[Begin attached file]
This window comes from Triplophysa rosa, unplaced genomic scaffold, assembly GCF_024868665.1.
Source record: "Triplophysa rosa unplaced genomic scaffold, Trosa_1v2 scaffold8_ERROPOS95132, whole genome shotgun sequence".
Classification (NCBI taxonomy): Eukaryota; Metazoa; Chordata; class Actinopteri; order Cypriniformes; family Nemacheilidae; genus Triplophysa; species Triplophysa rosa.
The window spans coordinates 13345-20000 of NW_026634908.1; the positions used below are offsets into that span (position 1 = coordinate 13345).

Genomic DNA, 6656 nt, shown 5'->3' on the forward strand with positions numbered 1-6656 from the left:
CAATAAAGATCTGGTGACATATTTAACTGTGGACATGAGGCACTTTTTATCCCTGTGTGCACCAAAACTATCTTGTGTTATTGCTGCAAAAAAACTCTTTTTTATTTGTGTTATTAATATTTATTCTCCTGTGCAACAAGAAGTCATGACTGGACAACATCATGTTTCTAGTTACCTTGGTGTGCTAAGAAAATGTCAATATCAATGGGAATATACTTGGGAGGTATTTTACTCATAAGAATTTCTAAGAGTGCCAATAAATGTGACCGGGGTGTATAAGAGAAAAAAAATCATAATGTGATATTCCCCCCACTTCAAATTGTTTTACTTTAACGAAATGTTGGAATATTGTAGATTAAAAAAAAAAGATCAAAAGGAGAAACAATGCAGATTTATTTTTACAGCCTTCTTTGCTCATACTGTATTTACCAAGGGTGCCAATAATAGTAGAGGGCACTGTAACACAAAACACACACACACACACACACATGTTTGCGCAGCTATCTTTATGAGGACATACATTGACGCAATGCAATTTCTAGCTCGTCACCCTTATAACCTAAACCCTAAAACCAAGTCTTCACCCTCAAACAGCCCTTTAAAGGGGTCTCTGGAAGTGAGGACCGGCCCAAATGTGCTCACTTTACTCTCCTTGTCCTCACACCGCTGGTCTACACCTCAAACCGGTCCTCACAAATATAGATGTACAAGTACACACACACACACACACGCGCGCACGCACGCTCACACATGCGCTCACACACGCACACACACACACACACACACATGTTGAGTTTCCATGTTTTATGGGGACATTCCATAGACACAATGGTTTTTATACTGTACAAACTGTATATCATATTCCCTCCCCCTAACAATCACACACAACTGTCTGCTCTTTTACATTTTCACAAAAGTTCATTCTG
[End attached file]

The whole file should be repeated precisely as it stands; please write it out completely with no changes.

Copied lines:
This window comes from Triplophysa rosa, unplaced genomic scaffold, assembly GCF_024868665.1.
Source record: "Triplophysa rosa unplaced genomic scaffold, Trosa_1v2 scaffold8_ERROPOS95132, whole genome shotgun sequence".
Classification (NCBI taxonomy): Eukaryota; Metazoa; Chordata; class Actinopteri; order Cypriniformes; family Nemacheilidae; genus Triplophysa; species Triplophysa rosa.
The window spans coordinates 13345-20000 of NW_026634908.1; the positions used below are offsets into that span (position 1 = coordinate 13345).

Genomic DNA, 6656 nt, shown 5'->3' on the forward strand with positions numbered 1-6656 from the left:
CAATAAAGATCTGGTGACATATTTAACTGTGGACATGAGGCACTTTTTATCCCTGTGTGCACCAAAACTATCTTGTGTTATTGCTGCAAAAAAACTCTTTTTTATTTGTGTTATTAATATTTATTCTCCTGTGCAACAAGAAGTCATGACTGGACAACATCATGTTTCTAGTTACCTTGGTGTGCTAAGAAAATGTCAATATCAATGGGAATATACTTGGGAGGTATTTTACTCATAAGAATTTCTAAGAGTGCCAATAAATGTGACCGGGGTGTATAAGAGAAAAAAAATCATAATGTGATATTCCCCCCACTTCAAATTGTTTTACTTTAACGAAATGTTGGAATATTGTAGATTAAAAAAAAAAGATCAAAAGGAGAAACAATGCAGATTTATTTTTACAGCCTTCTTTGCTCATACTGTATTTACCAAGGGTGCCAATAATAGTAGAGGGCACTGTAACACAAAACACACACACACACACACACATGTTTGCGCAGCTATCTTTATGAGGACATACATTGACGCAATGCAATTTCTAGCTCGTCACCCTTATAACCTAAACCCTAAAACCAAGTCTTCACCCTCAAACAGCCCTTTAAAGGGGTCTCTGGAAGTGAGGACCGGCCCAAATGTGCTCACTTTACTCTCCTTGTCCTCACACCGCTGGTCTACACCTCAAACCGGTCCTCACAAATATAGATGTACAAGTACACACACACACACACACGCGCGCACGCACGCTCACACATGCGCTCACACACGCACACACACACACACACACACATGTTGAGTTTCCATGTTTTATGGGGACATTCCATAGACACAATGGTTTTTATACTGTACAAACTGTATATCATATTCCCTCCCCCTAACAATCACACACAACTGTCTGCTCTTTTACATTTTCACAAAAGTTCATTCTG